Layering Pattern on Pattern

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Pink sofa inverse pattern

Although Coco Chanel famously advised chic women to edit, sometimes – in fashion as in interiors – more is simply better. So when you have a glorious pattern like a Toile de Jouy, damask or a pretty Chinoiserie in a delectable shade that you love, why not use it on walls and in furnishings alike?

Take your cue from these elegant and well executed examples of how to make it work. It’s generally best to stick to a pattern with just two or three colours so the effect doesn’t end up feeling too busy. You can also use the inverse of a pattern on the furnishings to vary the effect.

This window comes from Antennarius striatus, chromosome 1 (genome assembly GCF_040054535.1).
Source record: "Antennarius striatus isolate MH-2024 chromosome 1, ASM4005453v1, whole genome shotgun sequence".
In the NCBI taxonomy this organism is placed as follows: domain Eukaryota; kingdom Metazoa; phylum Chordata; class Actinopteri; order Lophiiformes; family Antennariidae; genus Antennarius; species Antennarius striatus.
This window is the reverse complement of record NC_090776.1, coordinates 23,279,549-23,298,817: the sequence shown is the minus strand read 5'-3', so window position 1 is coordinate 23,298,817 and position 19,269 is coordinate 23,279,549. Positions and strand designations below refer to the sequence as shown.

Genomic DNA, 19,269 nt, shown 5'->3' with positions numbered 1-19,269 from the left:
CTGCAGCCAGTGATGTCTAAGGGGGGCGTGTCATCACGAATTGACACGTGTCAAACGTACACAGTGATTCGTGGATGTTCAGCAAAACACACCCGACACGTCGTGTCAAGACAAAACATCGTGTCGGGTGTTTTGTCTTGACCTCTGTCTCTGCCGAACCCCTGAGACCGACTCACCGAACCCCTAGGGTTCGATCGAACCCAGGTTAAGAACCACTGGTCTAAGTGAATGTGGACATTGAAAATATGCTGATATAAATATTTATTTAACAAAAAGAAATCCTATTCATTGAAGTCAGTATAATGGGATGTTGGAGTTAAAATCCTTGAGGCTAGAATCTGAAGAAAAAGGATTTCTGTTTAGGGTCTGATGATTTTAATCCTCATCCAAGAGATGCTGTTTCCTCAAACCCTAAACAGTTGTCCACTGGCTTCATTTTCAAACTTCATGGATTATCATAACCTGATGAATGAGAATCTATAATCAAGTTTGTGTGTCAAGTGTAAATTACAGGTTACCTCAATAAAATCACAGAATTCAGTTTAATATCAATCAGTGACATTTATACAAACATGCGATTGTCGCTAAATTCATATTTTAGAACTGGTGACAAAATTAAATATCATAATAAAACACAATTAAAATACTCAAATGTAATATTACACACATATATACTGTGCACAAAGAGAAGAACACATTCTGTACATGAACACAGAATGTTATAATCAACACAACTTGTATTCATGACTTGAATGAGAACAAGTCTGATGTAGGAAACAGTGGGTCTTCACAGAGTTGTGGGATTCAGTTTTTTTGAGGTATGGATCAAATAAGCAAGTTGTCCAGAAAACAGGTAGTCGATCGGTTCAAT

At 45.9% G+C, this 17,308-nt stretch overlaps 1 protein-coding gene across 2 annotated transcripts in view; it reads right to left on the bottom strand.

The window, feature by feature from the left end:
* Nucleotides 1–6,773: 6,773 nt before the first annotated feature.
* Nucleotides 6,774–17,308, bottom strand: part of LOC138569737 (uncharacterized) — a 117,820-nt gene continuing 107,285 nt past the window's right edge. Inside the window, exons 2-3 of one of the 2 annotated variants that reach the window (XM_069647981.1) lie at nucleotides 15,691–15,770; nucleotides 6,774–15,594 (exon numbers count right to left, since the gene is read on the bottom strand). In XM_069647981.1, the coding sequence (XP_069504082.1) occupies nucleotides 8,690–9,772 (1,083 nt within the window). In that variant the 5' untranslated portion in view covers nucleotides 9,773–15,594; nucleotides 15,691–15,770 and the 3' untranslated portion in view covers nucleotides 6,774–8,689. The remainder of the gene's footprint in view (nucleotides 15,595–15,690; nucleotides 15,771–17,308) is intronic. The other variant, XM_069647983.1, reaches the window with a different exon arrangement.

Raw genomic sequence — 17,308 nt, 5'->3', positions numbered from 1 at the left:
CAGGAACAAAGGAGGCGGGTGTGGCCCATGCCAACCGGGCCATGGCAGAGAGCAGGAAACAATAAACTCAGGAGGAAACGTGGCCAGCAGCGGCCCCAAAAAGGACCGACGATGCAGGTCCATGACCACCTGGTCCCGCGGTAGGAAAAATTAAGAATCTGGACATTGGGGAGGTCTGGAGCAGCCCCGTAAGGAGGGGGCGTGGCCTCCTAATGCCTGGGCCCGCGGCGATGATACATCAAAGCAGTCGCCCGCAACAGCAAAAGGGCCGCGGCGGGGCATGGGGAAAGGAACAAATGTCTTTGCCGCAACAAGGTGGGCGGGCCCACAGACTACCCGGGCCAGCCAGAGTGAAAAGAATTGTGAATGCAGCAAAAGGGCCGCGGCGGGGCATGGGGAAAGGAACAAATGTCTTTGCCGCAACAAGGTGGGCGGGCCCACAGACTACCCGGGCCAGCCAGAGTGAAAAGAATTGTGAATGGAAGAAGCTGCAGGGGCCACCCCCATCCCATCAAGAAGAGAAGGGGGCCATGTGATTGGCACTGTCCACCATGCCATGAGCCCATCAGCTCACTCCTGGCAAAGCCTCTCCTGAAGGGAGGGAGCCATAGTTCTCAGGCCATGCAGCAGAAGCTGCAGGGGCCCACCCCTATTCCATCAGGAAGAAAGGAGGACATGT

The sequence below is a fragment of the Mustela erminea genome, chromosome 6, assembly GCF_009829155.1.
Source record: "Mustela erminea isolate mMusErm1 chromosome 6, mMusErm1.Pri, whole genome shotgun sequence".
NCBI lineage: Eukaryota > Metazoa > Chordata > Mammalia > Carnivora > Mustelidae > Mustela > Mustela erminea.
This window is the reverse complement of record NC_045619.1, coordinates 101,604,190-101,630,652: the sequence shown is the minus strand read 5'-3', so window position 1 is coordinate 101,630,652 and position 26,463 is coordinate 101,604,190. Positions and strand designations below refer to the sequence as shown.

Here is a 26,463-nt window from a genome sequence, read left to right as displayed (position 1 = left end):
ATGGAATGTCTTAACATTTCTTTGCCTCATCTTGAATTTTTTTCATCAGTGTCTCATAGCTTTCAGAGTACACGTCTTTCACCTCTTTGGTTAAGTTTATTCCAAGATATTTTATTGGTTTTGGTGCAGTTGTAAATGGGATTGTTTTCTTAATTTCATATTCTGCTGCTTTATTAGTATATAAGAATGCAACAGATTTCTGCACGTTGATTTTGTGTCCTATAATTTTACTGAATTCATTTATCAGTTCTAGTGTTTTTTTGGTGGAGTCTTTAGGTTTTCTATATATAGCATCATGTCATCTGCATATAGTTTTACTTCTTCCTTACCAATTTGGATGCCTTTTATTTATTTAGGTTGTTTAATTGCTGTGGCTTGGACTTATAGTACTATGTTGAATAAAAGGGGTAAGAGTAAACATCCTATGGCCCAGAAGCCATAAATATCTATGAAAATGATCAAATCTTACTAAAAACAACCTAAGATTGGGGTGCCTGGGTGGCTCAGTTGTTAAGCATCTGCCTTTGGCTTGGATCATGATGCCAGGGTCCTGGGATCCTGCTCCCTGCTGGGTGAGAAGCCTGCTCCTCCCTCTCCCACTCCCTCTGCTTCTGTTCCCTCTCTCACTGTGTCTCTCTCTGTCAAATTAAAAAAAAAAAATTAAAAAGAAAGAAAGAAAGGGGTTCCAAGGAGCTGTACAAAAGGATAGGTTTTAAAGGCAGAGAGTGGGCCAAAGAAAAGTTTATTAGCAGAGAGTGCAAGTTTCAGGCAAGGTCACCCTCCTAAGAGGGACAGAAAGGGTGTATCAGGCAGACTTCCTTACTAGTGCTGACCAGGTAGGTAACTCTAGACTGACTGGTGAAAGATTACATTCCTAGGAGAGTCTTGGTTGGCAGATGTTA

Keep the rest of the scheme simple and light to give the pattern ‘room to breathe’. As you will see, the fabric can be used to dress windows and beds, to upholster furniture or in cushions and bed linen.

Although using the same pattern on walls and in furnishings is quite a traditional look often seen in grand country houses, you can also see it used with great panache by modern style setters like Aerin Lauder and Carolina Herrera Báez in their very stylish homes.

Just the gentlest word of caution: Because you love a particular pattern doesn’t necessarily mean it will work. But then just because you love it means that it just might . . .

 


Harlequin pink Toile via French Elle Deco

 

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